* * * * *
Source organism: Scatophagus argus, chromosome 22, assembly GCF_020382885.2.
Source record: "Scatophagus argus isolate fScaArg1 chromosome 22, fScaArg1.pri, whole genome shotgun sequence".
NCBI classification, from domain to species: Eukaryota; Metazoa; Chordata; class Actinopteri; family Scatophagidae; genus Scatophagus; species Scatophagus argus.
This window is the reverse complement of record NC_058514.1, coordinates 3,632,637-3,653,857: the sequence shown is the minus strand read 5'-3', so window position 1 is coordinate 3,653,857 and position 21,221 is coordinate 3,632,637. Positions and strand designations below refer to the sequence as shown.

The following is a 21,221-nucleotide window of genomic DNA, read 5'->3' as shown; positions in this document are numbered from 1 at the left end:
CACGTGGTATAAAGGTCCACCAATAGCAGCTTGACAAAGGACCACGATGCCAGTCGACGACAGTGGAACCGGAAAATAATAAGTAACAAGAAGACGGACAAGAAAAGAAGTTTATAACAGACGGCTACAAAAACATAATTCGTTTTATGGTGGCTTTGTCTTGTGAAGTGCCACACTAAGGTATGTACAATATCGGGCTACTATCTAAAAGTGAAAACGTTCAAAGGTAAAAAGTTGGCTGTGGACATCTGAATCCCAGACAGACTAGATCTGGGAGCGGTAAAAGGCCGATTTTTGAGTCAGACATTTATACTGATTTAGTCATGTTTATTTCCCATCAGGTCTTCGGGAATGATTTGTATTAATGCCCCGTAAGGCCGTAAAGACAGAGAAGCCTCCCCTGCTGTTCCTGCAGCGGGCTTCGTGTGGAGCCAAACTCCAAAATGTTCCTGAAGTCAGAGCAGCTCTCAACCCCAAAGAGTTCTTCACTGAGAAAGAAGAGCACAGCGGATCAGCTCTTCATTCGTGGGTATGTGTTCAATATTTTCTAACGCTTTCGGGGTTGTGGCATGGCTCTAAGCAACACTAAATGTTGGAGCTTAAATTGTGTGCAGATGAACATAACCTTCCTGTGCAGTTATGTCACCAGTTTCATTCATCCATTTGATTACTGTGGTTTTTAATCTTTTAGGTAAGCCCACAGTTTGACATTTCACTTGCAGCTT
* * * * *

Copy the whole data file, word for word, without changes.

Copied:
Source organism: Scatophagus argus, chromosome 22, assembly GCF_020382885.2.
Source record: "Scatophagus argus isolate fScaArg1 chromosome 22, fScaArg1.pri, whole genome shotgun sequence".
NCBI classification, from domain to species: Eukaryota; Metazoa; Chordata; class Actinopteri; family Scatophagidae; genus Scatophagus; species Scatophagus argus.
This window is the reverse complement of record NC_058514.1, coordinates 3,632,637-3,653,857: the sequence shown is the minus strand read 5'-3', so window position 1 is coordinate 3,653,857 and position 21,221 is coordinate 3,632,637. Positions and strand designations below refer to the sequence as shown.

The following is a 21,221-nucleotide window of genomic DNA, read 5'->3' as shown; positions in this document are numbered from 1 at the left end:
CACGTGGTATAAAGGTCCACCAATAGCAGCTTGACAAAGGACCACGATGCCAGTCGACGACAGTGGAACCGGAAAATAATAAGTAACAAGAAGACGGACAAGAAAAGAAGTTTATAACAGACGGCTACAAAAACATAATTCGTTTTATGGTGGCTTTGTCTTGTGAAGTGCCACACTAAGGTATGTACAATATCGGGCTACTATCTAAAAGTGAAAACGTTCAAAGGTAAAAAGTTGGCTGTGGACATCTGAATCCCAGACAGACTAGATCTGGGAGCGGTAAAAGGCCGATTTTTGAGTCAGACATTTATACTGATTTAGTCATGTTTATTTCCCATCAGGTCTTCGGGAATGATTTGTATTAATGCCCCGTAAGGCCGTAAAGACAGAGAAGCCTCCCCTGCTGTTCCTGCAGCGGGCTTCGTGTGGAGCCAAACTCCAAAATGTTCCTGAAGTCAGAGCAGCTCTCAACCCCAAAGAGTTCTTCACTGAGAAAGAAGAGCACAGCGGATCAGCTCTTCATTCGTGGGTATGTGTTCAATATTTTCTAACGCTTTCGGGGTTGTGGCATGGCTCTAAGCAACACTAAATGTTGGAGCTTAAATTGTGTGCAGATGAACATAACCTTCCTGTGCAGTTATGTCACCAGTTTCATTCATCCATTTGATTACTGTGGTTTTTAATCTTTTAGGTAAGCCCACAGTTTGACATTTCACTTGCAGCTT